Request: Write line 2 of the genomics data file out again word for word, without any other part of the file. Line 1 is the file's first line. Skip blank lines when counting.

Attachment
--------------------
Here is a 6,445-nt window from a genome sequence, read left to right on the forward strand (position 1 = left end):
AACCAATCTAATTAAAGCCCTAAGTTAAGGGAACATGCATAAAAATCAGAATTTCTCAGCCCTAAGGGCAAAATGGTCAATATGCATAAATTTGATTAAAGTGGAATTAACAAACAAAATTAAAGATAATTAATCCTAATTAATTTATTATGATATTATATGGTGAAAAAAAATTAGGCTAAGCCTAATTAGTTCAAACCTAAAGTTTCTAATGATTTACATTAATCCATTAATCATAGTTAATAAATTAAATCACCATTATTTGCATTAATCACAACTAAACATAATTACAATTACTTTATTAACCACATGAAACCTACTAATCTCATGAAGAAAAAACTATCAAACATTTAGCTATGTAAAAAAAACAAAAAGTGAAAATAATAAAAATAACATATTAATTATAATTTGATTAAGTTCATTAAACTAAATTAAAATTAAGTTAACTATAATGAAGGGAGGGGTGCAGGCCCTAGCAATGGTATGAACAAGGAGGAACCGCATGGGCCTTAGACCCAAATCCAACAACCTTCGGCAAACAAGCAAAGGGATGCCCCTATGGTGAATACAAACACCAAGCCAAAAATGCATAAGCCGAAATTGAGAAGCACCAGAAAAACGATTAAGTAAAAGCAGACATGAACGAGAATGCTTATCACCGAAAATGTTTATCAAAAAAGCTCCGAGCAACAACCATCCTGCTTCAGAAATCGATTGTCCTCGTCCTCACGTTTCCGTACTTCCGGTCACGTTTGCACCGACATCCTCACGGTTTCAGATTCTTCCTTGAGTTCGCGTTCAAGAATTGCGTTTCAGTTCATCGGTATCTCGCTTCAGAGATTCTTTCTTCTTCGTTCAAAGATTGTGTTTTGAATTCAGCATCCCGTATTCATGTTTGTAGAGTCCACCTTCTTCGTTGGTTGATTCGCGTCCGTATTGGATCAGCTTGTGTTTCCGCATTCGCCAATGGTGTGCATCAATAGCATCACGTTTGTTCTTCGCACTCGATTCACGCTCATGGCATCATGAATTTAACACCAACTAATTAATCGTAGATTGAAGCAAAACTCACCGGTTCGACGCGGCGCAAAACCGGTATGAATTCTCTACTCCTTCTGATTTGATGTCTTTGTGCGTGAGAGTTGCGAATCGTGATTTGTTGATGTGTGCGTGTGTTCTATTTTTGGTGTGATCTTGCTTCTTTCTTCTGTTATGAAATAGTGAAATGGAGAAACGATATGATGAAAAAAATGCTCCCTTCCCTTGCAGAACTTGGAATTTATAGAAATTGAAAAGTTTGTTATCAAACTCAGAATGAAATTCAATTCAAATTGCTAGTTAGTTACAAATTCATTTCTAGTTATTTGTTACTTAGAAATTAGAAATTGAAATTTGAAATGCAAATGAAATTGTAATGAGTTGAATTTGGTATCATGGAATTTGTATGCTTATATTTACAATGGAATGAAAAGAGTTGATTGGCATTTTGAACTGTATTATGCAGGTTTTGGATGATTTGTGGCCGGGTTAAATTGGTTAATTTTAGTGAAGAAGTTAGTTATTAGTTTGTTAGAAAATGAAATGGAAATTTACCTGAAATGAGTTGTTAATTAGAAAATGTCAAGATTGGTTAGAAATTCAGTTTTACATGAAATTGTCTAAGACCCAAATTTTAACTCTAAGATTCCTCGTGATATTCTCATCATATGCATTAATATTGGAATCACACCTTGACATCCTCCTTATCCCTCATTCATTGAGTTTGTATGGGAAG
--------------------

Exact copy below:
AACCAATCTAATTAAAGCCCTAAGTTAAGGGAACATGCATAAAAATCAGAATTTCTCAGCCCTAAGGGCAAAATGGTCAATATGCATAAATTTGATTAAAGTGGAATTAACAAACAAAATTAAAGATAATTAATCCTAATTAATTTATTATGATATTATATGGTGAAAAAAAATTAGGCTAAGCCTAATTAGTTCAAACCTAAAGTTTCTAATGATTTACATTAATCCATTAATCATAGTTAATAAATTAAATCACCATTATTTGCATTAATCACAACTAAACATAATTACAATTACTTTATTAACCACATGAAACCTACTAATCTCATGAAGAAAAAACTATCAAACATTTAGCTATGTAAAAAAAACAAAAAGTGAAAATAATAAAAATAACATATTAATTATAATTTGATTAAGTTCATTAAACTAAATTAAAATTAAGTTAACTATAATGAAGGGAGGGGTGCAGGCCCTAGCAATGGTATGAACAAGGAGGAACCGCATGGGCCTTAGACCCAAATCCAACAACCTTCGGCAAACAAGCAAAGGGATGCCCCTATGGTGAATACAAACACCAAGCCAAAAATGCATAAGCCGAAATTGAGAAGCACCAGAAAAACGATTAAGTAAAAGCAGACATGAACGAGAATGCTTATCACCGAAAATGTTTATCAAAAAAGCTCCGAGCAACAACCATCCTGCTTCAGAAATCGATTGTCCTCGTCCTCACGTTTCCGTACTTCCGGTCACGTTTGCACCGACATCCTCACGGTTTCAGATTCTTCCTTGAGTTCGCGTTCAAGAATTGCGTTTCAGTTCATCGGTATCTCGCTTCAGAGATTCTTTCTTCTTCGTTCAAAGATTGTGTTTTGAATTCAGCATCCCGTATTCATGTTTGTAGAGTCCACCTTCTTCGTTGGTTGATTCGCGTCCGTATTGGATCAGCTTGTGTTTCCGCATTCGCCAATGGTGTGCATCAATAGCATCACGTTTGTTCTTCGCACTCGATTCACGCTCATGGCATCATGAATTTAACACCAACTAATTAATCGTAGATTGAAGCAAAACTCACCGGTTCGACGCGGCGCAAAACCGGTATGAATTCTCTACTCCTTCTGATTTGATGTCTTTGTGCGTGAGAGTTGCGAATCGTGATTTGTTGATGTGTGCGTGTGTTCTATTTTTGGTGTGATCTTGCTTCTTTCTTCTGTTATGAAATAGTGAAATGGAGAAACGATATGATGAAAAAAATGCTCCCTTCCCTTGCAGAACTTGGAATTTATAGAAATTGAAAAGTTTGTTATCAAACTCAGAATGAAATTCAATTCAAATTGCTAGTTAGTTACAAATTCATTTCTAGTTATTTGTTACTTAGAAATTAGAAATTGAAATTTGAAATGCAAATGAAATTGTAATGAGTTGAATTTGGTATCATGGAATTTGTATGCTTATATTTACAATGGAATGAAAAGAGTTGATTGGCATTTTGAACTGTATTATGCAGGTTTTGGATGATTTGTGGCCGGGTTAAATTGGTTAATTTTAGTGAAGAAGTTAGTTATTAGTTTGTTAGAAAATGAAATGGAAATTTACCTGAAATGAGTTGTTAATTAGAAAATGTCAAGATTGGTTAGAAATTCAGTTTTACATGAAATTGTCTAAGACCCAAATTTTAACTCTAAGATTCCTCGTGATATTCTCATCATATGCATTAATATTGGAATCACACCTTGACATCCTCCTTATCCCTCATTCATTGAGTTTGTATGGGAAG